Thank you.

Personal Commitment: Month 3

July’s Review

Last month I examined my hesitancy to follow my own conscience. The nature of a conscience is that I’m not likely to be pricked by it, unless I am otherwise headed in an incorrect direction and need to be righted. But then, with any course correction, there is going to be friction. I have to overcome the resistance and pull into doing what I feel is right. Sometimes I succeed at that, sometimes I do not.

And something I have definitely noticed this month is that following one’s conscience is a spiritual muscle. Sporadic, occasional use is not enough to build strength. Regular, daily practice is the only way forward.

Overall I do feel that I improved. I followed my conscience far more this month, just by having that intention to do so. As I did so, I found a phrase that helped me a great deal in moments where I knew what I was feeling to do, but I didn’t know why doing it mattered.

“You don’t have to understand.”

Part of being guided by the spirit is acknowledging that most times you just aren’t going to know why it matters to do what you’re feeling to do. That’s why it’s called an act of faith. But doing it on faith is something one has to get used to. We’ve been trained our whole lives to think things through, to weigh pros and cons, and to be sure of what we do before we do it. And in general, that is a good practice to follow. But when it comes to the urgings of the spirit “you don’t have to understand.”

August’s Commitment)

This last month has been difficult, though, for maintaining healthy habits of self-care (exercise, meditation, getting enough rest, etc). My wife and I have been getting our home ready to sell and my team had a frantic deadline to meet at work. Thus far I’ve been able to keep pace with those new demands, but at the expense of a proper life balance.

At first I had this notion that it was alright to have things temporarily disrupted, but as that “temporary” period has grown longer and longer, I have come to realize that I need a way to find my balance even in the midst of everything else. I cannot just power through this, waiting for it to be convenient to be healthy again.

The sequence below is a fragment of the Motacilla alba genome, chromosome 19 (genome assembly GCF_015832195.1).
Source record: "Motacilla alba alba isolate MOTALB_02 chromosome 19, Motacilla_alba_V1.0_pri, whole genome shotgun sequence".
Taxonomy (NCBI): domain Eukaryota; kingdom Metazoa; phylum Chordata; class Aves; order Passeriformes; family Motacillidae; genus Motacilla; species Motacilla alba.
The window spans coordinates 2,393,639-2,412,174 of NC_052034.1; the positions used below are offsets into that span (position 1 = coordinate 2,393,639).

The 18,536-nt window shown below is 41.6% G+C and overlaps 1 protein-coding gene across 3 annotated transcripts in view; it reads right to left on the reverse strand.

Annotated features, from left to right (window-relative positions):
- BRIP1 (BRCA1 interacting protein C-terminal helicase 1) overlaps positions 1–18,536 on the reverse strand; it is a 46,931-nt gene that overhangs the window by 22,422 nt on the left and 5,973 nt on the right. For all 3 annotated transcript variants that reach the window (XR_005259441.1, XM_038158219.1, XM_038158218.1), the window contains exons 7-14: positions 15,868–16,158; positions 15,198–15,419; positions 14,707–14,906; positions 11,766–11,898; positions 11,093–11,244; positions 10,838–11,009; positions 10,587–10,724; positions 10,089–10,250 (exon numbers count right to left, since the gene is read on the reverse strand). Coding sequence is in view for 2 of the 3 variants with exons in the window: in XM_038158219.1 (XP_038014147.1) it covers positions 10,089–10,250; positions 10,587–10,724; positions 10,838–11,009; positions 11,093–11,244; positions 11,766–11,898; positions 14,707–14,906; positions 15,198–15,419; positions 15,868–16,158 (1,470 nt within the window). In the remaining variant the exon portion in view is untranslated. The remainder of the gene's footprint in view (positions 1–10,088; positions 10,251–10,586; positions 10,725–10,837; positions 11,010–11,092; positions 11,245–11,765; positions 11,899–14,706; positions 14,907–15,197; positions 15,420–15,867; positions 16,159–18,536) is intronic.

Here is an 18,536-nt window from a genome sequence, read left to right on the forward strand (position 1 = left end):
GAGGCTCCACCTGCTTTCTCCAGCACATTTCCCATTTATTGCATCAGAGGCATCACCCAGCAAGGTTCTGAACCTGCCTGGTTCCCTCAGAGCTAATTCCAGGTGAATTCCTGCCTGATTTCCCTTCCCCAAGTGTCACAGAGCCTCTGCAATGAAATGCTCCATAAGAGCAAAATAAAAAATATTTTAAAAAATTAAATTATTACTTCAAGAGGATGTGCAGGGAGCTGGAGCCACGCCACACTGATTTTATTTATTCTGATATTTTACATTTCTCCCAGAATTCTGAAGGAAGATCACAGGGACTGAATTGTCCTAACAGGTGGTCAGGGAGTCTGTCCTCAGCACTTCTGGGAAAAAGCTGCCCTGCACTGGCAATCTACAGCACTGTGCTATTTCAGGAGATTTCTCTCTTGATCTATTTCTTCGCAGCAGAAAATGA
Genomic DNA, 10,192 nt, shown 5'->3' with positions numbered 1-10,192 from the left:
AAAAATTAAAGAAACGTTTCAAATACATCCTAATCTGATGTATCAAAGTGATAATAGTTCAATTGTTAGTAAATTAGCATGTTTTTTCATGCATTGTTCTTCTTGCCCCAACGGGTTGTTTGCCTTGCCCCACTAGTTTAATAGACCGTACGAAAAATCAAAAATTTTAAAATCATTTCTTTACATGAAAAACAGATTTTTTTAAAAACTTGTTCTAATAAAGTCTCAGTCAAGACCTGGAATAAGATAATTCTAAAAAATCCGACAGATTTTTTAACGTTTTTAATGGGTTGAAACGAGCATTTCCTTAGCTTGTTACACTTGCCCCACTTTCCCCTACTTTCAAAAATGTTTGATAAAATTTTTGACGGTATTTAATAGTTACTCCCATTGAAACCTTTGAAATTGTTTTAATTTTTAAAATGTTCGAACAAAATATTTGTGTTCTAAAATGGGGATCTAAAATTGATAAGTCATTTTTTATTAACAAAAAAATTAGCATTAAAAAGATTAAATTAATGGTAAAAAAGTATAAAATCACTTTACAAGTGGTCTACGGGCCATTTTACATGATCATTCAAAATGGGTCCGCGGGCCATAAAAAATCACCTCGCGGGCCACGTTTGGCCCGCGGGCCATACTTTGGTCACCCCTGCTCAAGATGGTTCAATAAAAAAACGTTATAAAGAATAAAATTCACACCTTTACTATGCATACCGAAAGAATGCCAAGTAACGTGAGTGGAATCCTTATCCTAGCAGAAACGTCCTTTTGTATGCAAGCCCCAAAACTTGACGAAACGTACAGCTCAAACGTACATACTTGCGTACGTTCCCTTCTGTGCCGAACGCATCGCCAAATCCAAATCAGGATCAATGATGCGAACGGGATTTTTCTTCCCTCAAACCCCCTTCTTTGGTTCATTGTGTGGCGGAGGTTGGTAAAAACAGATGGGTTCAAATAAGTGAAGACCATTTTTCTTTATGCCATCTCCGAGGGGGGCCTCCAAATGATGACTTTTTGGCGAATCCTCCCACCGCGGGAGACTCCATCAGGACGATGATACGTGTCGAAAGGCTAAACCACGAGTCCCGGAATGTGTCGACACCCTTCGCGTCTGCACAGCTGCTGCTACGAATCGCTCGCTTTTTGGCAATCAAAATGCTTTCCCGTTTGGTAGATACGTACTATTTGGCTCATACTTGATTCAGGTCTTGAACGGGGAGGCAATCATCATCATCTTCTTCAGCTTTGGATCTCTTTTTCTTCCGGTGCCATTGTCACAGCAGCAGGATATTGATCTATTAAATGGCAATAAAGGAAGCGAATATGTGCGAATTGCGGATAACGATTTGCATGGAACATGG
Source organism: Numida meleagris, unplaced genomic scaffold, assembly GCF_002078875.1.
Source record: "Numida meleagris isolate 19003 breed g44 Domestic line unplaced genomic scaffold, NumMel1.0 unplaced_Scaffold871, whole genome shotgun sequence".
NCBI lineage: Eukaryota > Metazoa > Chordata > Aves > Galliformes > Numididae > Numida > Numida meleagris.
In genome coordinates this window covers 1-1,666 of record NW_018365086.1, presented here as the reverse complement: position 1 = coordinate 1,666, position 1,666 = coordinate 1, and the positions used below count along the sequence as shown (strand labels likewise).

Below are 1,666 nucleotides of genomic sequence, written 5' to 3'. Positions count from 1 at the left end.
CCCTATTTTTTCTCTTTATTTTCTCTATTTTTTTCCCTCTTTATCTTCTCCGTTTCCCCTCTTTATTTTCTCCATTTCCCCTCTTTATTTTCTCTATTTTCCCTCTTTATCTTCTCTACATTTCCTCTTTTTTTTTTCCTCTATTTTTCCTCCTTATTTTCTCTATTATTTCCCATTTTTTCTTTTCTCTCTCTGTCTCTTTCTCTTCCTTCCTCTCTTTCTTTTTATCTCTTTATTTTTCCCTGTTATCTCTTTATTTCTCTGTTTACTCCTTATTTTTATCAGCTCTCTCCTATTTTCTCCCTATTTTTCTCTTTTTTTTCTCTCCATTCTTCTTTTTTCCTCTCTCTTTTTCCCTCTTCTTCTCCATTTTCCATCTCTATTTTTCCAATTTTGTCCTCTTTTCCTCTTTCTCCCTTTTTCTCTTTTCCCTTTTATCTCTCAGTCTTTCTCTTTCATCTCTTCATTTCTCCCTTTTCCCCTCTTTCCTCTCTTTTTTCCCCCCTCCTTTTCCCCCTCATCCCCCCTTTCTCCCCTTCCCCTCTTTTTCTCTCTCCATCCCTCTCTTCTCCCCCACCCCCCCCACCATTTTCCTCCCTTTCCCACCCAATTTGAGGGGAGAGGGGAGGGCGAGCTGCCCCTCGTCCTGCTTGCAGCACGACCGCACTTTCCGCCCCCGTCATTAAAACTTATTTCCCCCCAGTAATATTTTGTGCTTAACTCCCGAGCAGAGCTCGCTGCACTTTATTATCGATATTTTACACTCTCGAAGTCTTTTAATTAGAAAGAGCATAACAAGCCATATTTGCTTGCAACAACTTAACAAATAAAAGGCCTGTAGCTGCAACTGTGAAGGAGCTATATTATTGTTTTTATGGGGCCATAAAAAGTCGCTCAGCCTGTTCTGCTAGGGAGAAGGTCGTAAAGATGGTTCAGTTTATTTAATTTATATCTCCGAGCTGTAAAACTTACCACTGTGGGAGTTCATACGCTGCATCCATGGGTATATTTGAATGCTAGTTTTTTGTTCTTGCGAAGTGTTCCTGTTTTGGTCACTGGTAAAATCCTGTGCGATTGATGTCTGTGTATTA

August is looking to be a very busy month as well, and so I want to come into it with a solid plan. It’s been a little tricky to come up with that. I don’t want to balance things out by trying to cram more stuff into already overflowing days. And I don’t feel that the solution is to give up on our efforts to move out of our house. We are stepping into a new phase of life that feels right, something that we should be doing.

What I’ve come up with for now is to be more deliberate with my time. When I am packing boxes I could be listening to scriptures on my phone. I could practice mindfulness, even in the act of tucking belongings into their corners. I could try to coordinate with my wife so that we do our work in the same room and are able to chat with each other.

I want to take my previous commitment for two-hour grounding exercises, and at the close of each exercise I want to state my intention for maintaining balance in the next two hours. That is my commitment for August. Come back on the first of September to see how it turned out.

Thank you.

The Captive Heart- Matthew 5:38-39, 1 Peter 2:24, Colossians 3:13

Ye have heard that it hath been said, An eye for an eye, and a tooth for a tooth:
But I say unto you, That ye resist not evil: but whosoever shall smite thee on thy right cheek, turn to him the other also.

Who his own self bare our sins in his own body on the tree, that we, being dead to sins, should live unto righteousness: by whose stripes ye were healed.

Forbearing one another, and forgiving one another, if any man have a quarrel against any: even as Christ forgave you, so also do ye.

COMMENTARY

Ye have heard that it hath been said, An eye for an eye, and a tooth for a tooth:
But I say whosoever shall smite thee on thy right cheek, turn to him the other also
Yesterday we discussed that the only form of justice our fallen world can provide is “an eye for an eye.” It is fair, but also harsh, and it is destined to worsen the whole human experience over time.
Jesus, of course, recommended a different way. By taking the insult, having the right to lash back in kind, but yet not doing so, the cycle of harm comes to an end. For the first time it becomes possible for the human situation to actually become better instead of worse. It’s an exciting prospect, but who has the strength to do it? How do we find the power to let go of vengeance, when our mortal frame cries for it?